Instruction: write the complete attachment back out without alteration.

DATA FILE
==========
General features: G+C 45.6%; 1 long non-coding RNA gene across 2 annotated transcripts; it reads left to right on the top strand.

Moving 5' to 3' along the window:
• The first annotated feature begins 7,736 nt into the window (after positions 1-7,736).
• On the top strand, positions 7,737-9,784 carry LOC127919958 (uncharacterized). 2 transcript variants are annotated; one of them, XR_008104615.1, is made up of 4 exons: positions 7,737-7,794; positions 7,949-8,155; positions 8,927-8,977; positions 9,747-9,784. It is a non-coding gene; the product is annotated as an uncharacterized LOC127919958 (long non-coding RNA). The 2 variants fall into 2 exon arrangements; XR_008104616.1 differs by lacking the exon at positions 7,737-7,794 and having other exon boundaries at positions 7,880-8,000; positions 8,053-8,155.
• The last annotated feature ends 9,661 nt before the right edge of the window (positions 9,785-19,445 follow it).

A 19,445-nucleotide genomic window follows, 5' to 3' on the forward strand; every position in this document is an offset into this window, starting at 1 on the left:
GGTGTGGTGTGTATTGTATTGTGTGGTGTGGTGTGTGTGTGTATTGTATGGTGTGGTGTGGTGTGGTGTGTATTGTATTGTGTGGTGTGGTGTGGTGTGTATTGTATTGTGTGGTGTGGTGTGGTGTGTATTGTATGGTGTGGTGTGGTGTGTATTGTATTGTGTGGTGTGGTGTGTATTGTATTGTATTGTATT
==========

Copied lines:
General features: G+C 45.6%; 1 long non-coding RNA gene across 2 annotated transcripts; it reads left to right on the top strand.

Moving 5' to 3' along the window:
• The first annotated feature begins 7,736 nt into the window (after positions 1-7,736).
• On the top strand, positions 7,737-9,784 carry LOC127919958 (uncharacterized). 2 transcript variants are annotated; one of them, XR_008104615.1, is made up of 4 exons: positions 7,737-7,794; positions 7,949-8,155; positions 8,927-8,977; positions 9,747-9,784. It is a non-coding gene; the product is annotated as an uncharacterized LOC127919958 (long non-coding RNA). The 2 variants fall into 2 exon arrangements; XR_008104616.1 differs by lacking the exon at positions 7,737-7,794 and having other exon boundaries at positions 7,880-8,000; positions 8,053-8,155.
• The last annotated feature ends 9,661 nt before the right edge of the window (positions 9,785-19,445 follow it).

A 19,445-nucleotide genomic window follows, 5' to 3' on the forward strand; every position in this document is an offset into this window, starting at 1 on the left:
GGTGTGGTGTGTATTGTATTGTGTGGTGTGGTGTGTGTGTGTATTGTATGGTGTGGTGTGGTGTGGTGTGTATTGTATTGTGTGGTGTGGTGTGGTGTGTATTGTATTGTGTGGTGTGGTGTGGTGTGTATTGTATGGTGTGGTGTGGTGTGTATTGTATTGTGTGGTGTGGTGTGTATTGTATTGTATTGTATT